Hearing Chronicles 1990
I had a hearing problem in the late nineties. I happened to show my ear to an ENT who confirmed that I have a problem in my ear. He said that it can be resolved through surgery. Else, I was warned that I might go completely deaf. That was the right age to go ahead with the surgery. Unfortunately, it was a failure.
I had to give up my trading business to make ends meet. I pursued a course in journalism from K.C College and another one in photography. Fortunately, I was selected as a freelancer for Guardian Weekly with one more guy from New Delhi.
Delving into the World of Visuals:
So, my first breakthrough was at Guardian, and I was actively involved in Street Photography. Slowly, I started getting recognized for my photos. Though I never intended to be a prominent photographer, I started developing an affinity towards travel blogging. I started teaching photography to deaf students at a school in Goregaon. Then, I was covering for a regional TV Channel. That kept me engaged on the weekends.
A Rainbow in Someone else’s Cloud:
In 2013, I was associated with TATA Memorial Hospital where I used to teach photography at the pediatric ward of the hospital in association with the Impacct Foundation. The idea behind teaching deaf students was to enable them with the power of expression and visual communication.
Communicating with the world visually was much more creative than talking verbally. Further, photography was a very good career option for them. They could become independent and get into professional shoots and wedding photography, where the money is good. I also help students at St. Jude’s, which is one of the largest institutions providing healthcare, homes, and happiness to cancer-stricken families.
The Vocational Bridge:
Every child suffering from cancer misses big time on education. Photography gives them that fair chance at a life where they can catch up on lost time. I have been teaching deaf students, cancer survivors, and caregivers for the past 11 years.
I run a Facebook page called ‘Spreading Light through Photography‘ and during this Lockdown period, I decided to do something for all those stricken, stuck, and sobbing patients. Thus was born ‘The Cancer Art Project‘ on Instagram. I keep posting photographs, sketches, and drawings submitted by my students. This keeps them motivated and happy. It also takes care of their mental health.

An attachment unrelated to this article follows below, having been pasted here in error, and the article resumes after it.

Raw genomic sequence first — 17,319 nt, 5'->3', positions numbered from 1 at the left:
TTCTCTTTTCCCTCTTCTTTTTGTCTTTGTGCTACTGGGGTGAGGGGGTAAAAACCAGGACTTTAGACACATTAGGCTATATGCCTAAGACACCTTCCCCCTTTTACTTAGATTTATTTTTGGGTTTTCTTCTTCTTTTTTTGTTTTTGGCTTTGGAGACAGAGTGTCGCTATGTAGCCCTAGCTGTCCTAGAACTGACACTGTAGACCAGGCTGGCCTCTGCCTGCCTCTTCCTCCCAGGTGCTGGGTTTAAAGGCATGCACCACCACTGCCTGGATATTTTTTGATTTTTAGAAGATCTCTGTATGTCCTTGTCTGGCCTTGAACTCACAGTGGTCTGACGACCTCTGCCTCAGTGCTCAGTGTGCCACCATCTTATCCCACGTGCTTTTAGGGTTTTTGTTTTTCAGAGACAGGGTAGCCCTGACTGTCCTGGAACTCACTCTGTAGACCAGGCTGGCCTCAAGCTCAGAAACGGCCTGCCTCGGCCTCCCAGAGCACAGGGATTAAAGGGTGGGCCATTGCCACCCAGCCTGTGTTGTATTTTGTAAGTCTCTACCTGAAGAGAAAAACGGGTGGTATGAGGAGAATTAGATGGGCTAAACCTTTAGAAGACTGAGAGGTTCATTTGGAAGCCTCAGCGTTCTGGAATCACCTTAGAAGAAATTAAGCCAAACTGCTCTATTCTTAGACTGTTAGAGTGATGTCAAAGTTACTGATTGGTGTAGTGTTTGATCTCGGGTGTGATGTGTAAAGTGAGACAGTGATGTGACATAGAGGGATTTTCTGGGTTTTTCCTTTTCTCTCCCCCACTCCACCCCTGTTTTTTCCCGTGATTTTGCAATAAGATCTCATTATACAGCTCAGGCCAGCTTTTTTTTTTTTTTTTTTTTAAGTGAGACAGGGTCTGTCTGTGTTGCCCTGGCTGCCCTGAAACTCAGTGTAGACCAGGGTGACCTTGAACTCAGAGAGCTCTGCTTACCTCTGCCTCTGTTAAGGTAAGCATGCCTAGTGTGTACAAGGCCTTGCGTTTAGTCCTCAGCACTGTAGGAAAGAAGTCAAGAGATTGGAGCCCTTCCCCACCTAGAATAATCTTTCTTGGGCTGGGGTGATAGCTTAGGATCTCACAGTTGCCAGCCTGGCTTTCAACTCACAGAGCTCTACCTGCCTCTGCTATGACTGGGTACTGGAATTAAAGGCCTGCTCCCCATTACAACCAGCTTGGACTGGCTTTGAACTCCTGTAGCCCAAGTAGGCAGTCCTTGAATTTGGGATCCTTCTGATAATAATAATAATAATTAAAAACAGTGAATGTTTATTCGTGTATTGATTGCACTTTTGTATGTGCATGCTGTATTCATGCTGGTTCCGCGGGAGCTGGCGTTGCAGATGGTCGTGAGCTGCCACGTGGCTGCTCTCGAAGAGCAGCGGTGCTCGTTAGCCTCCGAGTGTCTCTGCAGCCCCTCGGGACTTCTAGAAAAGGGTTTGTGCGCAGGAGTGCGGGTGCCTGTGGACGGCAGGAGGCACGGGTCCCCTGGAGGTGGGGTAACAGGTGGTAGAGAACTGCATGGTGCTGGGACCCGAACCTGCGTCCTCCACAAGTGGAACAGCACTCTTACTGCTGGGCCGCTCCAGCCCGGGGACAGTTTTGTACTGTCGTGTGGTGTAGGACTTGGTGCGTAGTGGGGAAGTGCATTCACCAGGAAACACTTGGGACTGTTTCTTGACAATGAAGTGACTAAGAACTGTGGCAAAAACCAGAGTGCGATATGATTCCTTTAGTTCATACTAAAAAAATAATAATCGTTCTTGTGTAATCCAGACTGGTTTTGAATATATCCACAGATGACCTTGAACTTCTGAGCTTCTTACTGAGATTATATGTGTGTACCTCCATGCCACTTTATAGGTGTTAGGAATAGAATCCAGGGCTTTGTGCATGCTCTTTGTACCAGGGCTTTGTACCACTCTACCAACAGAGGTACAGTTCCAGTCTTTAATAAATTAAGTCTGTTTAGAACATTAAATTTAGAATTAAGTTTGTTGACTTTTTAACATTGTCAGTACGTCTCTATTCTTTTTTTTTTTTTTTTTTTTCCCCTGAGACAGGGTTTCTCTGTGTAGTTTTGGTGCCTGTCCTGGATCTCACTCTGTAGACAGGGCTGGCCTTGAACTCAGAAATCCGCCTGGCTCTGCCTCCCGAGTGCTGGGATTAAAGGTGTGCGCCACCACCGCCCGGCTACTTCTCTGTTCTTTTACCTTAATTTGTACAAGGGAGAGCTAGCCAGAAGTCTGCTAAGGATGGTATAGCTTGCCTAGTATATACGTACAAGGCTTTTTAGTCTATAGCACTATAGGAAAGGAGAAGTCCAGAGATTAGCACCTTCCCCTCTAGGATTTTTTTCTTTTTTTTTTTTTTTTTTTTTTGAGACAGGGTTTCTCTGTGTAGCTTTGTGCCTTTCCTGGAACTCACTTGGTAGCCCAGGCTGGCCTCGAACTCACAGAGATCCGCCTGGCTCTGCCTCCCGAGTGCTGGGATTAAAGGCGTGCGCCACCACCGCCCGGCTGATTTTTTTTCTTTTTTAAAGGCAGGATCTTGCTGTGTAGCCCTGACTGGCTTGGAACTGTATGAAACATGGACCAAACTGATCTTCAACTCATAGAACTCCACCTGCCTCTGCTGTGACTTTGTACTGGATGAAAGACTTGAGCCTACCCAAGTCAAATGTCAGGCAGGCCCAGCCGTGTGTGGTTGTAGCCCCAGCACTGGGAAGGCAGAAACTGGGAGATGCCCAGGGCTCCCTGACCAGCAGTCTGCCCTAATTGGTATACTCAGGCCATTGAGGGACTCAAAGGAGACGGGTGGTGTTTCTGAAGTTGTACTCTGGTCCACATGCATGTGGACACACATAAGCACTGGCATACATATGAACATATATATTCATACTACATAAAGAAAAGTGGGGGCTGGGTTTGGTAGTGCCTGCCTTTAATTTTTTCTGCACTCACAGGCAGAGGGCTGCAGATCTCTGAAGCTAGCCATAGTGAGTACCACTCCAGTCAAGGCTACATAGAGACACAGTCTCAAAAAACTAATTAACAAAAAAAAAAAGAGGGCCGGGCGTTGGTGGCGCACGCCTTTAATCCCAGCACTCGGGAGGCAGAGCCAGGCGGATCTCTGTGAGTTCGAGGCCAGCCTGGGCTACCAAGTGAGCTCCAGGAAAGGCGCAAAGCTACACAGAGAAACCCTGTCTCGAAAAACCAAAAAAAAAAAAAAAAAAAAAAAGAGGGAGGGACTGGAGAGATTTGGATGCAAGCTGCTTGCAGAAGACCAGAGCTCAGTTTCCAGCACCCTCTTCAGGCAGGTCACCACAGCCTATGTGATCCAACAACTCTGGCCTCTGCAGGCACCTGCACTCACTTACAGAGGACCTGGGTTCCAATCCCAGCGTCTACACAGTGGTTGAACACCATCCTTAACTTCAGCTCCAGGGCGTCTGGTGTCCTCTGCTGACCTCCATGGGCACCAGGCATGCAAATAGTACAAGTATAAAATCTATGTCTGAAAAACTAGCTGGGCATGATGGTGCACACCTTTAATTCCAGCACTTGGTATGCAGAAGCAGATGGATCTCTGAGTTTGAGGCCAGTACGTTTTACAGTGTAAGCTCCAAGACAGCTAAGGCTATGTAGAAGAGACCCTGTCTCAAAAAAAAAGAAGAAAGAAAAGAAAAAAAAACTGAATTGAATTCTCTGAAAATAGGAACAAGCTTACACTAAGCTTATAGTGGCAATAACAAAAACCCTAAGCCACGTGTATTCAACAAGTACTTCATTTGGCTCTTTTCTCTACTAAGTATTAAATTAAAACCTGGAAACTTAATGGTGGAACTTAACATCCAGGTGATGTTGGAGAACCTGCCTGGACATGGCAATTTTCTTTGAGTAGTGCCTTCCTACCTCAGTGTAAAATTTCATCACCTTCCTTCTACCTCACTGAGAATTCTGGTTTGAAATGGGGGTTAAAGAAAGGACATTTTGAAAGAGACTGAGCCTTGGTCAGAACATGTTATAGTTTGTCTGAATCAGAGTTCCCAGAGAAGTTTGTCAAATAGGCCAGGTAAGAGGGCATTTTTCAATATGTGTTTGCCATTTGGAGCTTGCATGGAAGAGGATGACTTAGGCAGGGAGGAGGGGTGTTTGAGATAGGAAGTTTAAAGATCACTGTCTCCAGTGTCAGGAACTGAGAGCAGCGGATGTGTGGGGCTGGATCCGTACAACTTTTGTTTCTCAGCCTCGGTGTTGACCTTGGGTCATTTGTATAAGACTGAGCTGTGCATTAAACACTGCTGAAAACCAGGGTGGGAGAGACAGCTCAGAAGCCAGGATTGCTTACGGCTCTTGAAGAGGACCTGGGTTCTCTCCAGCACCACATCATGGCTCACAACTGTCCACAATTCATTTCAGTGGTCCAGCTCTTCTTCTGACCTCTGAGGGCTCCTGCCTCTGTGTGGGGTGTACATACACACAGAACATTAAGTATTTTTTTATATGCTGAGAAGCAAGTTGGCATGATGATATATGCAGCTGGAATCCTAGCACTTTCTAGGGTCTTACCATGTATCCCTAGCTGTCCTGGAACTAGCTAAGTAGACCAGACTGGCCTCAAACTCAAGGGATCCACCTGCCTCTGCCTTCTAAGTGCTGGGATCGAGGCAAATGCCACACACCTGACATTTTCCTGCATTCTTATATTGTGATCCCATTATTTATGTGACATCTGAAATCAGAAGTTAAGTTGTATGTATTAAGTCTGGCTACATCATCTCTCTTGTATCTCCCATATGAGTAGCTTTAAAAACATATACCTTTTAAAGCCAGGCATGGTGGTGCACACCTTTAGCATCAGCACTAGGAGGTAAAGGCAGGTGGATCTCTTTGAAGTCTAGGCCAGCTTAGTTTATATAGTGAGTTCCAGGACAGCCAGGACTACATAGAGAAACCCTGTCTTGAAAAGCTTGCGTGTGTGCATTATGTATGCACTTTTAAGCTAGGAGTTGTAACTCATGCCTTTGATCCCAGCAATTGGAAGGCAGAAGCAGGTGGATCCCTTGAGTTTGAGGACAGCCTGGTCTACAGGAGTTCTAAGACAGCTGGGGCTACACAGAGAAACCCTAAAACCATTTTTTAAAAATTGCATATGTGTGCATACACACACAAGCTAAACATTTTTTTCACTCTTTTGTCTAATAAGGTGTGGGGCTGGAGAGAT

The Identity Challenge
Every cancer patient and survivor live with the tag of this dreaded disease. My greatest motto is to give all of them a different identity, something of their own. I have students from several states and even outside India who have been showing interest in the same.
Tinnitus and the Temple:
Years ago, I was suffering from Tinnitus and I took to photography to divert myself from the medical condition. I am a semi-deaf person with Tinnitus. I have been charging for free of cost and that is my USP. Radiocity had raised some funds for me to buy a camera.
For me, every visit to the Tata Memorial Hospital is like a visit to the Temple. I am very prompt with my classes and don’t miss even a single one of them. Sitting with Children is like Sitting with God. Cancer takes care of only the physical aspect. What about mental aspect.
Every individual, especially children deserve to showcase their creativity. They ought to spend at least 50% of their time on productive or positive activities. Children these days are lost in the enmeshed conundrum and brouhaha of selfies and mobile phones. They must realize that their identities should be attributed to their talent and creativity.
Children crave appreciation. The joy of acknowledgment is beyond words. However, they should try to develop a unique style. It is futile to ape role-models.
Cancer-stricken children all over India can always feel free to contact me to avail of my services, especially during this lockdown period. I spend a lot of time with my students who feel low or who need a moral support while undergoing chemotherapy. My whole life revolves around them.